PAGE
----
DMV Video Increases Organ Donor Registrations

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A video played at Alabama Department of Motorized Vehicles (DMV) facilities—specifically targeting African Americans—resulted in a modest but significant increase in organ donor registrations, reports a study in Transplantation.

The 10-minute video was created by a professional film company experienced in producing motivational “call to action” videos. The video built on previous research with African American DMV patrons and was developed with input from members of the community. Topics included medical mistrust, the need for donor organs, and stories shared by organ donor and recipient families. The video also featured brief promotional clips by well-known local figures, such

A video played at Alabama Department of Motorized Vehicles (DMV) facilities—specifically targeting African Americans—resulted in a modest but significant increase in organ donor registrations, reports a study in Transplantation.

The 10-minute video was created by a professional film company experienced in producing motivational “call to action” videos. The video built on previous research with African American DMV patrons and was developed with input from members of the community. Topics included medical mistrust, the need for donor organs, and stories shared by organ donor and recipient families. The video also featured brief promotional clips by well-known local figures, such as elected officials and football coaches.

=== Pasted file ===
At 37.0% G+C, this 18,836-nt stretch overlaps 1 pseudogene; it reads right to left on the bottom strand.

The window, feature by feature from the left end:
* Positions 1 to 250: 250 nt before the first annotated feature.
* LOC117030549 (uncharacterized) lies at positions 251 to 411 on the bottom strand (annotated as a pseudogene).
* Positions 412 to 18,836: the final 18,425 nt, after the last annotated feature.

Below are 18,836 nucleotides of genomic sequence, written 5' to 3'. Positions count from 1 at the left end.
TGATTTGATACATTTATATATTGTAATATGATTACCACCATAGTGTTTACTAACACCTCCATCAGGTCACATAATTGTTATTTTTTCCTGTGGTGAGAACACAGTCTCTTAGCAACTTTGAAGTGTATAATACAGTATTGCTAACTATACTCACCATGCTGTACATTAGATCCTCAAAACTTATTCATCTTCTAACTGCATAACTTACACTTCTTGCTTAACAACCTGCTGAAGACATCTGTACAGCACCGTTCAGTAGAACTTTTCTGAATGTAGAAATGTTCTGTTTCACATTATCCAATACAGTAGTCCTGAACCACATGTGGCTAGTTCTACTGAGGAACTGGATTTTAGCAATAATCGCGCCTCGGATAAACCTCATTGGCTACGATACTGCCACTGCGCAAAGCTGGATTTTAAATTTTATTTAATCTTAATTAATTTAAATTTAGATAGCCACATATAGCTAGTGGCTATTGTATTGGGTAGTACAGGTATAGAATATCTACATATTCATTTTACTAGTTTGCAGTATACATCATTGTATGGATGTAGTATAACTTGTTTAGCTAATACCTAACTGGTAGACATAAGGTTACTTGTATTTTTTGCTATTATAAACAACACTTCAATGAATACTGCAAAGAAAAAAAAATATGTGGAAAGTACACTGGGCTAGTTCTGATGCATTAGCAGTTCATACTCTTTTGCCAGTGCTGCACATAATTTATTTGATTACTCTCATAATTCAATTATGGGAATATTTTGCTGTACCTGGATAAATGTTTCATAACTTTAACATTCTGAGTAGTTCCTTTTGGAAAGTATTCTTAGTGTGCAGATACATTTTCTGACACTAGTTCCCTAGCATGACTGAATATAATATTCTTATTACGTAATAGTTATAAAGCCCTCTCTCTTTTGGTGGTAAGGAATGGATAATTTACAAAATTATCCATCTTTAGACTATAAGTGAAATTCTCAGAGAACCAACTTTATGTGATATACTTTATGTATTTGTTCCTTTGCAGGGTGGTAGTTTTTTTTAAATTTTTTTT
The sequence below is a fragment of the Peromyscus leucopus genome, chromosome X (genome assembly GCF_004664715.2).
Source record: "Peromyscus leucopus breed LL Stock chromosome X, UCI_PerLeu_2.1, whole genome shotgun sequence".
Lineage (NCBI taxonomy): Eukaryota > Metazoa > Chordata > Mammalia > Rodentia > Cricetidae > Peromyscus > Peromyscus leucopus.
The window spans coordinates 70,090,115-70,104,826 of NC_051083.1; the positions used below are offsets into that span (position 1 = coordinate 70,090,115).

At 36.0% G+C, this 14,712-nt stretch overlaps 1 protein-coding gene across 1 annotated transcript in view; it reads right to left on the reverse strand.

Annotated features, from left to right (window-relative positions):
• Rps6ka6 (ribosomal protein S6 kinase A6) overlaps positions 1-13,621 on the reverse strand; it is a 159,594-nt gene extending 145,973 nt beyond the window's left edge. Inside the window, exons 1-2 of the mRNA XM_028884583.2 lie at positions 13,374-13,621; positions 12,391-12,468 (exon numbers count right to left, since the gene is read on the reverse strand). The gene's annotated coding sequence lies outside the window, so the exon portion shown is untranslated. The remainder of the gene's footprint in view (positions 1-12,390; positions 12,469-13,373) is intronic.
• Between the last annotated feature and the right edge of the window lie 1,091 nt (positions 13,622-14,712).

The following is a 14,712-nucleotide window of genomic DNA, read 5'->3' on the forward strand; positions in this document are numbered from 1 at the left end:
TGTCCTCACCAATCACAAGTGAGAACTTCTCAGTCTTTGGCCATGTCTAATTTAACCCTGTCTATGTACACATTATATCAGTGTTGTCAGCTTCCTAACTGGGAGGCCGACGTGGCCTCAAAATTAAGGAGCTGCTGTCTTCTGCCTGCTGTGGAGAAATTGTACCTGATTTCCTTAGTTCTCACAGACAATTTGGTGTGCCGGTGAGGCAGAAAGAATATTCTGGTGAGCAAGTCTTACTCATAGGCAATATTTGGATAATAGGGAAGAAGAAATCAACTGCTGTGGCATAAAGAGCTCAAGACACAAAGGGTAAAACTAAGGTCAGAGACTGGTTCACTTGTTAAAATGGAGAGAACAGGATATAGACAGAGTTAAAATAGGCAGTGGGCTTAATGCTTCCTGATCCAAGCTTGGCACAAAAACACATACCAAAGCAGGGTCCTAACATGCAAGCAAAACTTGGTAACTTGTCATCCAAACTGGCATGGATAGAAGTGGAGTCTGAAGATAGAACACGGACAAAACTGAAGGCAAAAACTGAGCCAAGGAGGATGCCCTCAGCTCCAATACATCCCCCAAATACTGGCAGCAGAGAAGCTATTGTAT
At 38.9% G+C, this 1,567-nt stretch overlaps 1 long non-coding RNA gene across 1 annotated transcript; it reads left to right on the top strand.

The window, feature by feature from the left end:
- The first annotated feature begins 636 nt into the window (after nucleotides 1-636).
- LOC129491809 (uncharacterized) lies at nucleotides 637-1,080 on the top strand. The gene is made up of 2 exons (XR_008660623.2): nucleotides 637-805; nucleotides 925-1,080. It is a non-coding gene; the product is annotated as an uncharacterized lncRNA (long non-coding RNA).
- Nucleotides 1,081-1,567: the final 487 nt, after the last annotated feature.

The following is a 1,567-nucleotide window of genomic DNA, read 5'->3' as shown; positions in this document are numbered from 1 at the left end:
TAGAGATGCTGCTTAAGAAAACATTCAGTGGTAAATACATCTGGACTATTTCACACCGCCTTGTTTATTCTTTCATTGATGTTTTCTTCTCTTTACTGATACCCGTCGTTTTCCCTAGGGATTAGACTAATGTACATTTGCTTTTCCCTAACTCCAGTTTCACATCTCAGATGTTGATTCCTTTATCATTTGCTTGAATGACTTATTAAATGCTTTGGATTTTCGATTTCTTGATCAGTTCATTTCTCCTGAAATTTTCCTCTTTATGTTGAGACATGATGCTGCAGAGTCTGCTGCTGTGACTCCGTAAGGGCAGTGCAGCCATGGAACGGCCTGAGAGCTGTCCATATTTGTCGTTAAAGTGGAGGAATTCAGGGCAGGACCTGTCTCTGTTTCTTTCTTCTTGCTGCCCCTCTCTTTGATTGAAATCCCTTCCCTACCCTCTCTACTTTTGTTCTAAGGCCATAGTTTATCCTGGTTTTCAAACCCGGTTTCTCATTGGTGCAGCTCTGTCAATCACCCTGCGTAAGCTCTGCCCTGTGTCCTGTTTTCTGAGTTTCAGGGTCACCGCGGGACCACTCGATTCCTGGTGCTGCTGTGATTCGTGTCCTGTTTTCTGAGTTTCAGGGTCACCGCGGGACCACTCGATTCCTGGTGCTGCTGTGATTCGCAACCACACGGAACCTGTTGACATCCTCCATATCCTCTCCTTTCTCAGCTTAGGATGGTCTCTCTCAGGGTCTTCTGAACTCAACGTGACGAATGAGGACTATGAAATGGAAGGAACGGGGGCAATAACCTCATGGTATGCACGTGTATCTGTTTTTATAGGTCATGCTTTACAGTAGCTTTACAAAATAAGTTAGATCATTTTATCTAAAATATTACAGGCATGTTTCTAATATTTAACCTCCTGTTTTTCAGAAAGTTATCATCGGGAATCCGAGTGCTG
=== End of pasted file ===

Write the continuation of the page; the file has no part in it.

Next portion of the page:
In an interrupted time series design, the video was played in six DMV facilities, in cycles of 2 months on and 2 months off over 1 year. Evaluation included assessment of the video’s impact on organ donor registration rates.

The analysis included nearly 163,000 patron visits during the 12-month study period; about 55% of patrons were Caucasian and 40% African American. Overall donor registrations increased by an average of 2.3% during times the video was on. Rates were 51.1% with the video on versus 48.4% with the video off; increases varied by site, from 1.98% to 3.35%.

On multivariable analysis, the video-on condition was significantly associated with donor registration: odds ratio (OR) 1.09. Other independent factors included female sex (OR 1.29), Caucasian race (OR 4.48), and younger age (OR 0.982 per year). Even though the video was tailored to African Americans, there was no evidence of an incremental effect in this group. In exit interviews with African American patrons, only 16% said they watched the video and could identify its main message.

Efforts are needed to increase organ donor registration, particularly among potential African American donors. Baseline data suggest that only 28% of African Americans in Alabama are registered organ donors, compared to 64% of Caucasians. Nationwide, DMV locations are a major portal for organ donor registration.

A video played in Alabama DMV locations resulted in a modest but significant increase in organ donor registrations. The findings suggest similar effectiveness in African American and Caucasian DMV patrons. The authors plan refinements to the video approach, particularly marketing-based promotion with frequent and unambiguous calls to action [DuBay D, et al. A video intervention to increase organ donor registration at the department of motorized vehicles. Transplantation 2020; 104:788–794].

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